Team Playing: Business and Sports

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Through wins and losses, make sure your team remains a team

If you watched the top-ranked tennis players playing doubles at the Citi Open in Washington, DC, earlier this month, you may have noticed something wonderful.

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After every point, no matter if the player partners had just won or lost the point, the teammates would slap hands or bump fists and smile at one another. Then they would prepare themselves for the next point.

How can that be? Aren’t they thinking about winning every moment? How can they lose a point and smile or, even more astounding, watch their teammate lose a point and smile?

Perhaps they aren’t thinking about winning. Andre Agassi, a retired American tennis player and former World No. 1, said, “Freed from the thoughts of winning, I instantly play better. I stop thinking; start feeling. My shots become a half-second quicker; my decisions become the product of instinct rather than logic.”

This mindset is part of their training. The top tennis coaches in the world with the most experience developing winning doubles teams, make sure, above all, that the team remains a team.

You don’t see one player blaming the other. You don’t see frustration between teammates. When one player on the team hits the ball out or misses a return shot, you see their eyes meet, both players smile, and then their fists or hands touch. “I’m with you,” they seem to be saying, “Let’s get the next one.” This happened 100% of the time while I watched.

After the game, players and their coaches analyzed what happened. This analysis does not happen during the game, but after. During the game, the players connect with their teammates and get ready for the next shot.

When small businesses lose a sale, miss a deadline, or don’t receive payment for completed work, it hurts! Owners have to strive to know why.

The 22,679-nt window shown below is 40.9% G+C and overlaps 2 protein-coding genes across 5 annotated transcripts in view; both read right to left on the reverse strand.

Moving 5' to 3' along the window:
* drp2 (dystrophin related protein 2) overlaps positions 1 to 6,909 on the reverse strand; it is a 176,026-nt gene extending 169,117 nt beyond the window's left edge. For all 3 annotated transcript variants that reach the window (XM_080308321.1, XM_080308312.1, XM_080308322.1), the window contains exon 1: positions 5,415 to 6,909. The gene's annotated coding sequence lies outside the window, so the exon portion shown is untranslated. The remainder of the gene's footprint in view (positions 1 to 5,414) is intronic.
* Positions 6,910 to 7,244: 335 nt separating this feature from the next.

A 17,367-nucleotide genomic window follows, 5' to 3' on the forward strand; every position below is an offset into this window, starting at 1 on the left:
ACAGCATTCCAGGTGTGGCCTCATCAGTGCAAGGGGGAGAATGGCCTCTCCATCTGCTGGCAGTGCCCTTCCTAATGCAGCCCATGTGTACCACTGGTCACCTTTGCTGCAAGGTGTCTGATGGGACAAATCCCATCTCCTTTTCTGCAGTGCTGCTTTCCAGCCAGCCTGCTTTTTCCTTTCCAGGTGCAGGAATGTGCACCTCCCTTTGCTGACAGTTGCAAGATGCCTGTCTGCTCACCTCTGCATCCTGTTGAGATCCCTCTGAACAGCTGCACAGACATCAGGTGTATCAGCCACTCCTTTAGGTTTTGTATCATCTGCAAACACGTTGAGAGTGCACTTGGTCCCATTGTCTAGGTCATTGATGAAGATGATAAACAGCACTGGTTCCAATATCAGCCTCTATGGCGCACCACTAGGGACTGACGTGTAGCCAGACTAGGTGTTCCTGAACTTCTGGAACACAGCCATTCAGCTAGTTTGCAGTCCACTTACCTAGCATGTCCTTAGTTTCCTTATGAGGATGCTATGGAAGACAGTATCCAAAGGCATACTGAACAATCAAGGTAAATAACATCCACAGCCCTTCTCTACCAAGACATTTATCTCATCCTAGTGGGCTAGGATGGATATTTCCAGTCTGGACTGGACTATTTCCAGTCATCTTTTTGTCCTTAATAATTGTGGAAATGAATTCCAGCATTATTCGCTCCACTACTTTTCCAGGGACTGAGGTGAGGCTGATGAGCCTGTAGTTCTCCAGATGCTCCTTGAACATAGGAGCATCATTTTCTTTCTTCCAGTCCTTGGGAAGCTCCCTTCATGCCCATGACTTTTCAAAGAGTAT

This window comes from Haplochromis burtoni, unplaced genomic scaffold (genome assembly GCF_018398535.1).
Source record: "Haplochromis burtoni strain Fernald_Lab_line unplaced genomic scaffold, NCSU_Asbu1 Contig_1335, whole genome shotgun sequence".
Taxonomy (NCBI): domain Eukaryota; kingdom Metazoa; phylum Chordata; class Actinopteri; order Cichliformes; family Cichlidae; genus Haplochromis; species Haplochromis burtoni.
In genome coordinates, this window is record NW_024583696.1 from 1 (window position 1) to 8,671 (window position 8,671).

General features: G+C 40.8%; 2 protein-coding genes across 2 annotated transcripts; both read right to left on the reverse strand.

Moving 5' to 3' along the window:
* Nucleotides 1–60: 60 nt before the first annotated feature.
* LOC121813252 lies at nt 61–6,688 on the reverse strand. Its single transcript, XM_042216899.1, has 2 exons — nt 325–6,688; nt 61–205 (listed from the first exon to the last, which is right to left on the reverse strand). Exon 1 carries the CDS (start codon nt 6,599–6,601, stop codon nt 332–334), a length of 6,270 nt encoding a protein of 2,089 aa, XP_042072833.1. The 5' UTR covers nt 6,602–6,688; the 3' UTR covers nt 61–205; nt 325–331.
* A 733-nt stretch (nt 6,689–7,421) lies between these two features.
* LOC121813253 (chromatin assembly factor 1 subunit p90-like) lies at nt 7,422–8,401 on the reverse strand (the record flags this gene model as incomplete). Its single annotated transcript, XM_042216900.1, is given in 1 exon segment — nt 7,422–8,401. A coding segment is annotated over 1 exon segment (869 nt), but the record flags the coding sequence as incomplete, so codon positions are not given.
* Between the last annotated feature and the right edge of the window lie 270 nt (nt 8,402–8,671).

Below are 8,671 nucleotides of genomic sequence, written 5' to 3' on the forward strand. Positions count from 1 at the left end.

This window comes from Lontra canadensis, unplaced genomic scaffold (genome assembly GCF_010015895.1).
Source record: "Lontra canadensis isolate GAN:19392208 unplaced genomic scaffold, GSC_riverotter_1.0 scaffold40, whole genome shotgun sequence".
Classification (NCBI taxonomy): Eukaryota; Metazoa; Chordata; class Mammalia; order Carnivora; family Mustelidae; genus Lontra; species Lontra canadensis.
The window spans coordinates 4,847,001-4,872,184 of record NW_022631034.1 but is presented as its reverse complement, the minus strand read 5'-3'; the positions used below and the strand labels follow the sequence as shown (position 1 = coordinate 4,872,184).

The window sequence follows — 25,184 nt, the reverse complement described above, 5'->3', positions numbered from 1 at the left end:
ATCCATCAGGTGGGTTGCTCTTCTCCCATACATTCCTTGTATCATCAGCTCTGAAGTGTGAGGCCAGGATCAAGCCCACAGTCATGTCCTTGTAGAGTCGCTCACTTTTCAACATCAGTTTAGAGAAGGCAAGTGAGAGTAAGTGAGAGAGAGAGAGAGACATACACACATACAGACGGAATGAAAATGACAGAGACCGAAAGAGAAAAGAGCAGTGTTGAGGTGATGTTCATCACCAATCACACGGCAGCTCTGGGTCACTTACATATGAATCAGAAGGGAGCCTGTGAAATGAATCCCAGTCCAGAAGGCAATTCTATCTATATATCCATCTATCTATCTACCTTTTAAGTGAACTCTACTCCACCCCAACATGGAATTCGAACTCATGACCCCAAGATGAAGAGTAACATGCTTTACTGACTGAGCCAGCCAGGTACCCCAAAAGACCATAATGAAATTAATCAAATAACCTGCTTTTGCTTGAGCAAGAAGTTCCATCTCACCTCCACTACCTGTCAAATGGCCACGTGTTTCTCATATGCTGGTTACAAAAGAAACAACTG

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In the post-game analysis, you may learn the product fell short against other bidders; the sales person missed clues about the client needs; the timeline broke down when a vendor was on vacation; or the client regularly doesn’t pay his/her bills. Of course, you have to work on solving the problem to make the next sale or deadline and sift out potential deadbeats who don’t pay their bills.

You’ll identify and solve the issue more quickly and easily if people on the team are working together to unearth the problem and fix it.

Imagine this: You gather your team every time you win or lose, whether its employees, contractors, consultants, vendors, or partners. Before you begin the post-game analysis, you first look them in the eye, smile and do your own brand of a fist pump. That’s easy when you win. Do it when you lose.

Image you tell them, “We are a team. We will win the next one!”

As Vince Lombardi, a former American football player and coach, said: “Individual commitment to a group effort — that is what makes a team work, a company work, a society work, a civilization work.”

Footnote & food for thought…

“The depressing thing about tennis is that no matter how good I get, I’ll never be as good as a wall.” – Mitch Hedberg, American comedian